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Thunderhill - Thoughts from a Terrific Weekend!

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  • Thunderhill - Thoughts from a Terrific Weekend!

    I'm slowly recovering from an excellent, but long and busy weekend at Thunderhill Raceway Park. Friday morning at 3:15 AM, I left our home in Riverside to head North. The little Seven was packed tight with gear, food and water for the long trip. Somewhere around Glendora, the pre-dawn air got very chilly and I pulled off the freeway to erect the 'hood'. Ensconced in my little cocoon and warm again, we pressed ahead.

    At the Frazier Park, I stopped for gas and bio needs at the 'Flying J', and met a gentleman driving an MGB-GT. Don't see many of these anymore, do ya? He asked if I knew anything about SU carburetors, as his engine was misfiring under load. I told him to check his points, plugs and timing, and then fuel pressure from the pump. He was gone by the time I returned from inside the station, so I wish him the best!

    Traveling North on the 5 and passing the Lerdo Hwy. off ramp, brought a big smile to my face as I remembered the AROSC 2-1/2 hour enduro where I teamed with Tony Adamowicz and Doug Liedblad just a little over two months ago. But this trip was going a long way past Buttonwillow, so we kept on moving.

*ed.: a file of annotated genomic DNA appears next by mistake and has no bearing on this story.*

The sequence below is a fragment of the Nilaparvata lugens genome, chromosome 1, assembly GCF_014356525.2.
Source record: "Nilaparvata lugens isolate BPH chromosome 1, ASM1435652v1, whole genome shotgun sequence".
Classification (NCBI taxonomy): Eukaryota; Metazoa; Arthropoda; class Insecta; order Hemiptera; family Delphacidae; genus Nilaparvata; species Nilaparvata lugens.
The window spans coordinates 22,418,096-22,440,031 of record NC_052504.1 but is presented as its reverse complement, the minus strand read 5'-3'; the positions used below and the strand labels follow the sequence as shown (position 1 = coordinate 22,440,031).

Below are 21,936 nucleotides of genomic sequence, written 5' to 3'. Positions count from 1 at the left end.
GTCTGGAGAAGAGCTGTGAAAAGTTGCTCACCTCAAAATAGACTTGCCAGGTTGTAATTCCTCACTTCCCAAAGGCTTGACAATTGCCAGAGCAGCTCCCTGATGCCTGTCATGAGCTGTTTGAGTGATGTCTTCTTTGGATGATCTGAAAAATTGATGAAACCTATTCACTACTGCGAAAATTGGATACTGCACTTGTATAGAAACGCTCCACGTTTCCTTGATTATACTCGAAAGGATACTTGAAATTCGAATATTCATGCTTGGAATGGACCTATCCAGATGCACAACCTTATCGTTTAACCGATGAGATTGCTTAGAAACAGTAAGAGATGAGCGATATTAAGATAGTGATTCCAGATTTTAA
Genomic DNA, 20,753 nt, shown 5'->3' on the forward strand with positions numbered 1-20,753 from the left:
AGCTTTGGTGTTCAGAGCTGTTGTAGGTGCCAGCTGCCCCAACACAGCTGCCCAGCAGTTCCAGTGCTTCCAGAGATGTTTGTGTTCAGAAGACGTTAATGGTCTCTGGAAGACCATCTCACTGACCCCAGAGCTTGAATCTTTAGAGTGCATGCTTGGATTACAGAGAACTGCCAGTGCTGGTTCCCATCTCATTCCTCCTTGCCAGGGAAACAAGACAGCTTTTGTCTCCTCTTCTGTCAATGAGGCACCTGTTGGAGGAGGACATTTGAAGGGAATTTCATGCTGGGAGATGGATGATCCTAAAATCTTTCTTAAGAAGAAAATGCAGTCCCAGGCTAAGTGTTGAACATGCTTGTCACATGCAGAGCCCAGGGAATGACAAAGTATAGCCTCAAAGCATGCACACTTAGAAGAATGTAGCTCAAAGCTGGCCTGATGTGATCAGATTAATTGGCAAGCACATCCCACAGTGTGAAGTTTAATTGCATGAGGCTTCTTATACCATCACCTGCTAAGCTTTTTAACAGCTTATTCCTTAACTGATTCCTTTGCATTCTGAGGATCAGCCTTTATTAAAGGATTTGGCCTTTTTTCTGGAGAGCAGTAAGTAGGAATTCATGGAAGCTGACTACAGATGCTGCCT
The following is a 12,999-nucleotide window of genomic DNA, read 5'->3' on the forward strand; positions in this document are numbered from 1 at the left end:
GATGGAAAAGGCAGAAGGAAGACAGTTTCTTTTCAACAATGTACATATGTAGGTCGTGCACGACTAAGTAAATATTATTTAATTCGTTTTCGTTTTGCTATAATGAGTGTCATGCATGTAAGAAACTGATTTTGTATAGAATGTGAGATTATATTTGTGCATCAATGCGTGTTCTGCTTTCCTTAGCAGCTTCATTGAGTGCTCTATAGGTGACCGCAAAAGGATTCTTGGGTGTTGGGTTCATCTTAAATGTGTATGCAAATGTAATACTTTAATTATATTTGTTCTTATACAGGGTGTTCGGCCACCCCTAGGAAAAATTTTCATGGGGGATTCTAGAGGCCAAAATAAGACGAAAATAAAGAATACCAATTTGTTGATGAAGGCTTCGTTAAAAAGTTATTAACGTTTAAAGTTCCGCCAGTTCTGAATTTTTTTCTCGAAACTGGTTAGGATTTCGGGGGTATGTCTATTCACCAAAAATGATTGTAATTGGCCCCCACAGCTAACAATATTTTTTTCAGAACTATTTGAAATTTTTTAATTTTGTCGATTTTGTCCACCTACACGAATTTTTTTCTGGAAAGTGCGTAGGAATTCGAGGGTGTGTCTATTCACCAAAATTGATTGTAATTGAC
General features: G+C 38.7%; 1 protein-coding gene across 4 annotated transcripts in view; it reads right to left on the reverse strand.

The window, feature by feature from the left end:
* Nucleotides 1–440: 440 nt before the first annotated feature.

This weekend was meant to be a gathering of West Coast Sevens and a chance to meet our Northern California counterparts. The plan was to meet at Woody's - a garage in Vacaville. As you know, Woody is a very real character! He's raced successfully in Europe and the U.S. in a number of classes, including Formula Atlantic. He's also got the drawl of a farm boy, and the wisdom of Mark Twain. For awhile, he was the Birkin (Seven replica from South Africa) distributor for the West coast. At any rate, I pulled into Woody's shop about 10:30 AM, a little tired from all the miles, a little hungry and thirsty. But the reception was worth it. Several Seveners had already arrived, including Doug Liedblad, Michael Murphey, (and later Gert and Rosie). These friends and Woody helped make me feel welcome and appreciated for making the trip. Over the next couple of hours, more arrived, and introductions made (and unfortunately names quickly misplaced in my brain!). We had a deli lunch, and then those of us driving our cars took a back-roads trek North to Willows.